FIRED > The CEOs dance around corporate circles. YOU MUST CARE!

Fired > Apprentice-style.

The average tenure of a CEO at his / her position is now a little over half (5 years) of what it was twenty years ago. In 2018, CEOs were being fired at an alarming rate; about 25% more than the previous year. The trend is continuing in 2019.

Main reasons? The two top reasons for the firings were lack of performance and ethical lapses. About a third for historically reasonable and understandable reasons: poor business performance, relationship issues with the board, lack of key skill sets and alienating the management team. But the distressing reason, according to a PWC report, for the turnover in 2500 global public companies was “Ethical Lapses” at a whopping 39% (18% more cases than the year before). In other words, it is now lack of ethics and NOT lack of performance that leads executives to be canned! To put this in context, four out of every ten public company CEOs were let go because of serious ethical issues. Offenses ranged from fraud and bribery to insider trading and sexual misconduct.

Research shows an erosion of trust in leadership. Edelman research suggests that less than 50% of people trust the advice of their CEO but over 60% believe the recommendation of “a person like me” a fellow employee. To this end, Financial Times suggests that Horizonal trust is increasing faster than Vertical trust. Progressively, we are trusting each other more than we trust our leaders!

Some claim that the increased unethical actions are because we have changed our standards of “what is ethical” — more refined and narrowed. Others suggest that we are now more informed and can catch the misbehaviors more often. Because of the prevalence of social media crooked leaders are exposed faster. Some CEOs are going to court and pushing back by claiming that the trend is guilty and get fired first and never get a chance to prove innocence. They claim that perception as opposed to facts are driving deeds.

REGEDLESS OF REASONS> The KEY questions are: Are top American leaders forced to choose between hard to achieve productivity and growth targets and crookedness? And, should we trust them with that choice?

Do the negative ethics trends suggest that money now corrupts more than it used to? Are we facing a change in our ethics as a nation? As the top gets rotten, do the millions of small businesses in America also face the choice between being “unethical” or “unsuccessful”? When it comes to performance, are we losing a grip on reality? Do we expect too much from ourselves and companies or do we deserve more and should do whatever it takes to get there — Including fraud!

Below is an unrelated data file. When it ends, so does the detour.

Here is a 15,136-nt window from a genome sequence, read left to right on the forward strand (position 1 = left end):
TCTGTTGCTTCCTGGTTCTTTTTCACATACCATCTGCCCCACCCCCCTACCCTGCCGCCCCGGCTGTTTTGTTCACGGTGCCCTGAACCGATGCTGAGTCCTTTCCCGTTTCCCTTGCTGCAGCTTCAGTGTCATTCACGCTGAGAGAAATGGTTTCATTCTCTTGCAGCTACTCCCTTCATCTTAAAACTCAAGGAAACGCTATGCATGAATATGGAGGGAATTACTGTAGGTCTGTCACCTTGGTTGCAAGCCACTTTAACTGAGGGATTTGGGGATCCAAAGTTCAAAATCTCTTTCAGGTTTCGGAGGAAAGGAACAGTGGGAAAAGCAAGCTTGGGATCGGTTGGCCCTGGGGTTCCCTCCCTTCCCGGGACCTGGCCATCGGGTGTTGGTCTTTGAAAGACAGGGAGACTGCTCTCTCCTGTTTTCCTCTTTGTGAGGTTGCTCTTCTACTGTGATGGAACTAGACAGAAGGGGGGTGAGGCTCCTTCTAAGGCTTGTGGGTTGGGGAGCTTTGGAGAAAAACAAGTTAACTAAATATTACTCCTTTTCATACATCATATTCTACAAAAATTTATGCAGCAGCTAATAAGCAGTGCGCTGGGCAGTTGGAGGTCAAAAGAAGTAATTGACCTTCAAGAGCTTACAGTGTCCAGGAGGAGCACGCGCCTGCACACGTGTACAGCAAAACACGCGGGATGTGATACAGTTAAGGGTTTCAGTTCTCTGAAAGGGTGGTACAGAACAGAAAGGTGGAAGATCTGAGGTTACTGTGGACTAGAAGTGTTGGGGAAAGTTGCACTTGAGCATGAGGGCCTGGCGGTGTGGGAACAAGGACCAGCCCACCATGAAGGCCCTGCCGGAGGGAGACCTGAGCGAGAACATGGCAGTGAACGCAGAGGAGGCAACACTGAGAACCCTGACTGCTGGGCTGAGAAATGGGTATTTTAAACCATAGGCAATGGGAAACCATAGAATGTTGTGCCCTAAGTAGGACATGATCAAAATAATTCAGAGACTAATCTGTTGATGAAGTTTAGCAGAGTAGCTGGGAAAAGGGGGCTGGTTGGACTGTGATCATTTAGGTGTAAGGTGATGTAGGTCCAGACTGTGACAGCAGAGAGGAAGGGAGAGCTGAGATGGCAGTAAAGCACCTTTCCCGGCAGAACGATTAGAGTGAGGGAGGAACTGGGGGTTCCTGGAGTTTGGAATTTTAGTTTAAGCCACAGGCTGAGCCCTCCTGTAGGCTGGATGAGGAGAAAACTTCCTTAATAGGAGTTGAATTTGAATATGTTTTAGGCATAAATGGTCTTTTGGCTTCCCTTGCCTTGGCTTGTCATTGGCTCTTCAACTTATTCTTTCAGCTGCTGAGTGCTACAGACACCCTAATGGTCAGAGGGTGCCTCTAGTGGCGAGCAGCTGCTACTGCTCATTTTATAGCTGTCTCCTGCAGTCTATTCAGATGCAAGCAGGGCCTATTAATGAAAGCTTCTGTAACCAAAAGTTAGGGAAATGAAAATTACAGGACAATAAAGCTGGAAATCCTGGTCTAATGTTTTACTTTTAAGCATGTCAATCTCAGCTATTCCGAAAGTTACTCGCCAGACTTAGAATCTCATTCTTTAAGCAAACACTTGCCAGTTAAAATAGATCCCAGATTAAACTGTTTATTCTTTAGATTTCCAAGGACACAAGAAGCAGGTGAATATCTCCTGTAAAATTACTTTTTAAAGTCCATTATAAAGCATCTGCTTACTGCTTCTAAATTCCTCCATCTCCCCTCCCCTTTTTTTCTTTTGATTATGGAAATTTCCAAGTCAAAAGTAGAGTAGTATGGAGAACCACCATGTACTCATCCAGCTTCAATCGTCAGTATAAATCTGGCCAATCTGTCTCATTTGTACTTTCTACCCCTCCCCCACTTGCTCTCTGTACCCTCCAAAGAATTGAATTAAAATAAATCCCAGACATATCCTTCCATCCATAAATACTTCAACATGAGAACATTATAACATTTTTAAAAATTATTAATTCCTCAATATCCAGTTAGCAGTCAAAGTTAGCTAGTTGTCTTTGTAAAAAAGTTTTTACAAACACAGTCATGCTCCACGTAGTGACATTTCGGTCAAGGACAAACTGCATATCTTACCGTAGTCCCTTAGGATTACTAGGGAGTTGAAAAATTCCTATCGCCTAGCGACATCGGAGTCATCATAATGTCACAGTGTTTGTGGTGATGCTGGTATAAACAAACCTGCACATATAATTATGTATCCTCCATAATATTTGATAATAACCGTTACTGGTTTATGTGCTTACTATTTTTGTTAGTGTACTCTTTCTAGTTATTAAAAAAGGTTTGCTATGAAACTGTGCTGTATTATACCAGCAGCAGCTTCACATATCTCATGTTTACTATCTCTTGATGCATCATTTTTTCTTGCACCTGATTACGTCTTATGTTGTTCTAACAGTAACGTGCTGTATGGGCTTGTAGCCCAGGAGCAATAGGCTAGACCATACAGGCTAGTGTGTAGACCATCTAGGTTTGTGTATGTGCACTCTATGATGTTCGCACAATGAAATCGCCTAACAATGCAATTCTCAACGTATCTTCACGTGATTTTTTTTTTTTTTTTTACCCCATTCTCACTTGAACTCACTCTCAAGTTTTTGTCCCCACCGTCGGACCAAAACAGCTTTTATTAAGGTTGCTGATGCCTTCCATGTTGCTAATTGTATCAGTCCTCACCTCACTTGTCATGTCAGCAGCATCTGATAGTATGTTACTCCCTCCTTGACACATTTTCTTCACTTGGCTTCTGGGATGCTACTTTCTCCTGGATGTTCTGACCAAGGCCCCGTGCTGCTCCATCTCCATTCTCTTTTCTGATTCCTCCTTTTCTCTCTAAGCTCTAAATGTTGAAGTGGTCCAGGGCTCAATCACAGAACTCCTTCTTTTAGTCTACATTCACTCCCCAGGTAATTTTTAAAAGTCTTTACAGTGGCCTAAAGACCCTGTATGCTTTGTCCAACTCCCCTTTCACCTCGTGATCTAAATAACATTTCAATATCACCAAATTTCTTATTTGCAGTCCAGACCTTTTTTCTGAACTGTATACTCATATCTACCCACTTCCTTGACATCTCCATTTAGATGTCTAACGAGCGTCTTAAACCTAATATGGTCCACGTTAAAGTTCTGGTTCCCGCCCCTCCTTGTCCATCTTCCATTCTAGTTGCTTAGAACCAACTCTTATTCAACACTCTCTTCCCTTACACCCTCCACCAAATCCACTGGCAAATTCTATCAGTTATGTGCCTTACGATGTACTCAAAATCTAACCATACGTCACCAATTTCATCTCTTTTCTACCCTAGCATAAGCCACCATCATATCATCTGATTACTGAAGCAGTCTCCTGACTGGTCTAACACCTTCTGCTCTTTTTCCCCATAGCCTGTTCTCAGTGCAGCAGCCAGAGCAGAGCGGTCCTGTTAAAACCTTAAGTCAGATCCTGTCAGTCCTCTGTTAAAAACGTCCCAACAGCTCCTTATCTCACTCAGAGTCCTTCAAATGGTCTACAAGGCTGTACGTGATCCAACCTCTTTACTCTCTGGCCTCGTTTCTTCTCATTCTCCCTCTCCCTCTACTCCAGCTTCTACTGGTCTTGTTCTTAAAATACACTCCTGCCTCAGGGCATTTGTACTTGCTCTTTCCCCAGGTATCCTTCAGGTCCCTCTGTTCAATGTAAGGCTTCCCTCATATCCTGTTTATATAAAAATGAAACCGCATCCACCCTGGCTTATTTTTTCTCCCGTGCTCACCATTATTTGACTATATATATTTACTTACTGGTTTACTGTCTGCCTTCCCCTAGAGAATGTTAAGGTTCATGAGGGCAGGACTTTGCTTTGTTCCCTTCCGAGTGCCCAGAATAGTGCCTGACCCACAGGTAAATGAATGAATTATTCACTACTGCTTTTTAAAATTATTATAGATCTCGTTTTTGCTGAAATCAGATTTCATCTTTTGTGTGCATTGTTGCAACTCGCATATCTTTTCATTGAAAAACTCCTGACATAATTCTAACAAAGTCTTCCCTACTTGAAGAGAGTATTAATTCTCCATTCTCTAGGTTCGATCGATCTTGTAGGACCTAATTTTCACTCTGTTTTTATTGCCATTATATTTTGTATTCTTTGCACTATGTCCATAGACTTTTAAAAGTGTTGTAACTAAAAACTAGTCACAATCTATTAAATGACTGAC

It seems that continually rising expectations and pressures of global innovation and execution are redefining Capitalism itself. Capitalism is an economic system in which individuals as opposed to States / Governments can own and profit from their ownership, had work and efforts. It appears that America’s core reason for success is under attack; Capitalism is turning into a system that private entities and their stewards (Executive leadership) can benefit from their ownership and dishonest endeavors.

The point is: Do the increased fraudulent and unethical behavior of leaders in corporate America fundamentally challenge our approach to prosperity? Do they impact our trust not only in our leaders, but also in our collective future?

To explore we should examine two sets of ideas:

  • The first — and my preference: Make changes in hiring criteria and standards of ethics and then stand firm and start measuring the right metrics and reward the right qualities. Guide people’s greed towards just and moral behaviors. Reestablish trust by simply doing the right things and by rewarding genuine efforts with reasonable incentives and not dishonest efforts with unreasonable compensations. Remembering that by attempting to increase shareholder value through unethical and questionable actions, we are compromising our American and human values. The very values that have delivered our success until now.
  • The second — not my choice: Admit that it is a “dog eat dog” world. Realize and accept the transition of our society from hard work to uncontrolled greed. The transition from wholesomeness, honor, individual and equal rights to dishonesty. An admission that will lead to losing ourselves and our history into a vortex of deception, self-indulgence, voracity and unreasonable expectations.

Sid Mohasseb is an Author, Venture Investor, Innovation Leader, Serial Entrepreneur, University Professor, Adviser, Board Member & Business Thought Provoker.

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